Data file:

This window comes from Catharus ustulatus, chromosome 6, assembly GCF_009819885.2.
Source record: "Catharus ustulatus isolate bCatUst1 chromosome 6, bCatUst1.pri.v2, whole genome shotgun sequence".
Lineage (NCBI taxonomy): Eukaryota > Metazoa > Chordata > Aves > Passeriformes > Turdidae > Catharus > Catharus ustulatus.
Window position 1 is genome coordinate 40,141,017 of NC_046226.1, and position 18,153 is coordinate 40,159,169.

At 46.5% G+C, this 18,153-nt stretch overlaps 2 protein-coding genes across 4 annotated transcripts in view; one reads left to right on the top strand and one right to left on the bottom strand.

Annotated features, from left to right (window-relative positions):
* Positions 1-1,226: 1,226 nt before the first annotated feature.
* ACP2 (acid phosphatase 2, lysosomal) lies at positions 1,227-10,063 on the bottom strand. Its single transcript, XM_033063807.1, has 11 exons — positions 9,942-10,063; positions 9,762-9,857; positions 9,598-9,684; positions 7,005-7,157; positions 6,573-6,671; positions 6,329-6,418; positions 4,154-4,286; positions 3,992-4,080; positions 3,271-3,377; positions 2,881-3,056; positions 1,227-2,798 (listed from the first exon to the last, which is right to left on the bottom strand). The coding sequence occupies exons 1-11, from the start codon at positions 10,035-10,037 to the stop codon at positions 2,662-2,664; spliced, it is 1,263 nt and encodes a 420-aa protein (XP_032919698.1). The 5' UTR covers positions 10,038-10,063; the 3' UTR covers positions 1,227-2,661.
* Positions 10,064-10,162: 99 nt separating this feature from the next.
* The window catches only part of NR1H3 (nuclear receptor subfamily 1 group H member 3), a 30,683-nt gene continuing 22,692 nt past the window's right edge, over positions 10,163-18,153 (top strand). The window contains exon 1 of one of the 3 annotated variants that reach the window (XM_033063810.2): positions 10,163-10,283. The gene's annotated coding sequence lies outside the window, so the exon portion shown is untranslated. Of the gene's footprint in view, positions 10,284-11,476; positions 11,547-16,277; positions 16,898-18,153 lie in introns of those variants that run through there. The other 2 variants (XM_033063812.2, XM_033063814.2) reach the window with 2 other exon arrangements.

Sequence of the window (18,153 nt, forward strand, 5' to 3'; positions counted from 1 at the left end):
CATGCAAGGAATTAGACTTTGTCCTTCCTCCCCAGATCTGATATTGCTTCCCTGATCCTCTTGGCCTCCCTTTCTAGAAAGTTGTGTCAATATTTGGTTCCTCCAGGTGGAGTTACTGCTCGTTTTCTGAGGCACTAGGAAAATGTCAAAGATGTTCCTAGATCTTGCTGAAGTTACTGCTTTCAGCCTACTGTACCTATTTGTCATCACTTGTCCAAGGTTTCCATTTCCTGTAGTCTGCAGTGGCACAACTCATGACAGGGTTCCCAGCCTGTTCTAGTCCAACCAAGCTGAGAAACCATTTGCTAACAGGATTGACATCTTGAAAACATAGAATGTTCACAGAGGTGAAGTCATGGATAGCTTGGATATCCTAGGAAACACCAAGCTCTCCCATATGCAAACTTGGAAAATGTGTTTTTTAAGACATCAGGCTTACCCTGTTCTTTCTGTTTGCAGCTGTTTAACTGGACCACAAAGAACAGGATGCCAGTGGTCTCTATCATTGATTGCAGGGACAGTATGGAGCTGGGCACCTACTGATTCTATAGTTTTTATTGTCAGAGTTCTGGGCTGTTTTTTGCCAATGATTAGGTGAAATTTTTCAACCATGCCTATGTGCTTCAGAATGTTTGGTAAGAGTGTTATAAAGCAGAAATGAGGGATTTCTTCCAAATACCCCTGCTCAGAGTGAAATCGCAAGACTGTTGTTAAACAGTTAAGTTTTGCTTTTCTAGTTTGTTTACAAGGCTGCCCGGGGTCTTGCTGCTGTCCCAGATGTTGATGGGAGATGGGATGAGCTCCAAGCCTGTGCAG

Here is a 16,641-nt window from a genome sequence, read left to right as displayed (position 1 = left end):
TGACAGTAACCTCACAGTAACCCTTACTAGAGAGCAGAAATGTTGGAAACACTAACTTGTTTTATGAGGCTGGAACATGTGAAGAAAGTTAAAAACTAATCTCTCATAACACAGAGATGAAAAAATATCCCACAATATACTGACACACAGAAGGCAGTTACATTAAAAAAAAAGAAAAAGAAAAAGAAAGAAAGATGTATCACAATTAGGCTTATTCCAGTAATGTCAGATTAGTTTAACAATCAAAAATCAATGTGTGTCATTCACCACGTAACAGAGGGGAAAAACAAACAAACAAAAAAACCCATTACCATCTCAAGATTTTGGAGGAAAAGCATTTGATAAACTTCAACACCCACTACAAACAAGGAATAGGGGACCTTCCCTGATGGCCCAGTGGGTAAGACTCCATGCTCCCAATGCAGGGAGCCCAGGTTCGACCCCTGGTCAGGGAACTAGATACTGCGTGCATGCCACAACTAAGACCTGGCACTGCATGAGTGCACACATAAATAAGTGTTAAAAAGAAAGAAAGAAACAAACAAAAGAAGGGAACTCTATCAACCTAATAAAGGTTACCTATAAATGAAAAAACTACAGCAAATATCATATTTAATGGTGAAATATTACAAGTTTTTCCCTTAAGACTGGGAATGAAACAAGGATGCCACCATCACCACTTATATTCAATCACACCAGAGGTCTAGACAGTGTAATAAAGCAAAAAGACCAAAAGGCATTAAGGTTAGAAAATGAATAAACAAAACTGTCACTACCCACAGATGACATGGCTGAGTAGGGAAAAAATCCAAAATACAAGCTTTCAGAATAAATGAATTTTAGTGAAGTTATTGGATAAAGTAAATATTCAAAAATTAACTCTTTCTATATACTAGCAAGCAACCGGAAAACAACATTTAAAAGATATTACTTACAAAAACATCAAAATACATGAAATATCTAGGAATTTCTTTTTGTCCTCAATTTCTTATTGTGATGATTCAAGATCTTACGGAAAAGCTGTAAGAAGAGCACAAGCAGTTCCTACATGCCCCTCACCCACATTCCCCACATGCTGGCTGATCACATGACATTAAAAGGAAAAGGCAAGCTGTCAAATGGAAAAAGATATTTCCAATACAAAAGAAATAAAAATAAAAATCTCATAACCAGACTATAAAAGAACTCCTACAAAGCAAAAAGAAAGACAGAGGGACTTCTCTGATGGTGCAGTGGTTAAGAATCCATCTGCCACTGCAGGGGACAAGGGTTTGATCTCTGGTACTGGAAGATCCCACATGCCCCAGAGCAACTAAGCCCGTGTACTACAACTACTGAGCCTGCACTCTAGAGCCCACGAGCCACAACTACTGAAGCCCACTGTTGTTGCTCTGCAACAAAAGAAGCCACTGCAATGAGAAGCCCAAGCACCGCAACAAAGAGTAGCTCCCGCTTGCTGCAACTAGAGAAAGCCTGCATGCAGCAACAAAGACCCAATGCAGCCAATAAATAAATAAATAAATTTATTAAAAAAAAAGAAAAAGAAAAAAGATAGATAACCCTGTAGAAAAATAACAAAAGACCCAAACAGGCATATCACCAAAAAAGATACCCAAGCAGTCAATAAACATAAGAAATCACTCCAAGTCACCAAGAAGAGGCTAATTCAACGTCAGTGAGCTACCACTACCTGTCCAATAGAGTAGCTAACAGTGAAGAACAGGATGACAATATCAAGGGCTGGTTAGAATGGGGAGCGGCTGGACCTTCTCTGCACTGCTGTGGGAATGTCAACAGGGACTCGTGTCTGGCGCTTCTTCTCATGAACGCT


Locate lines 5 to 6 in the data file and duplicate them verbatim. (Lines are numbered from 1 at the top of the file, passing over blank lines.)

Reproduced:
At 46.5% G+C, this 18,153-nt stretch overlaps 2 protein-coding genes across 4 annotated transcripts in view; one reads left to right on the top strand and one right to left on the bottom strand.

Annotated features, from left to right (window-relative positions):